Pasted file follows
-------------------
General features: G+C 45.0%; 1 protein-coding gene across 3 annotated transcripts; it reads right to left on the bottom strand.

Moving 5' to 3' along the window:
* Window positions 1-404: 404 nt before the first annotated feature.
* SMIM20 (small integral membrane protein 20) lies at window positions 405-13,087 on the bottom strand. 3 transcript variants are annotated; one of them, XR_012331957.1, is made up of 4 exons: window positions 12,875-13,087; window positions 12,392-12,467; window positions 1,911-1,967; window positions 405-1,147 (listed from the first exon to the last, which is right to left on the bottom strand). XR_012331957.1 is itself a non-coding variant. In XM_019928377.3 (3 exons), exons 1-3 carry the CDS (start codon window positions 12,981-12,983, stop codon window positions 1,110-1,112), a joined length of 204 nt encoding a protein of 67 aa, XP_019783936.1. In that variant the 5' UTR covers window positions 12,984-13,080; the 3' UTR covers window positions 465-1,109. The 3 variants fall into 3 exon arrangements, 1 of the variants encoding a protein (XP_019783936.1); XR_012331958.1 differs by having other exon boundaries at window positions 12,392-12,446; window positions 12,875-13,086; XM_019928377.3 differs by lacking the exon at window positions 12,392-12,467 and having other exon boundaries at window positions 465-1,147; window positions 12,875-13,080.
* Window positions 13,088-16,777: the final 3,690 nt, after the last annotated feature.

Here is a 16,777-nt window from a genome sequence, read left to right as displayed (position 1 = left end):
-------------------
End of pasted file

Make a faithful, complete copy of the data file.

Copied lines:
General features: G+C 45.0%; 1 protein-coding gene across 3 annotated transcripts; it reads right to left on the bottom strand.

Moving 5' to 3' along the window:
* Window positions 1-404: 404 nt before the first annotated feature.
* SMIM20 (small integral membrane protein 20) lies at window positions 405-13,087 on the bottom strand. 3 transcript variants are annotated; one of them, XR_012331957.1, is made up of 4 exons: window positions 12,875-13,087; window positions 12,392-12,467; window positions 1,911-1,967; window positions 405-1,147 (listed from the first exon to the last, which is right to left on the bottom strand). XR_012331957.1 is itself a non-coding variant. In XM_019928377.3 (3 exons), exons 1-3 carry the CDS (start codon window positions 12,981-12,983, stop codon window positions 1,110-1,112), a joined length of 204 nt encoding a protein of 67 aa, XP_019783936.1. In that variant the 5' UTR covers window positions 12,984-13,080; the 3' UTR covers window positions 465-1,109. The 3 variants fall into 3 exon arrangements, 1 of the variants encoding a protein (XP_019783936.1); XR_012331958.1 differs by having other exon boundaries at window positions 12,392-12,446; window positions 12,875-13,086; XM_019928377.3 differs by lacking the exon at window positions 12,392-12,467 and having other exon boundaries at window positions 465-1,147; window positions 12,875-13,080.
* Window positions 13,088-16,777: the final 3,690 nt, after the last annotated feature.

Here is a 16,777-nt window from a genome sequence, read left to right as displayed (position 1 = left end):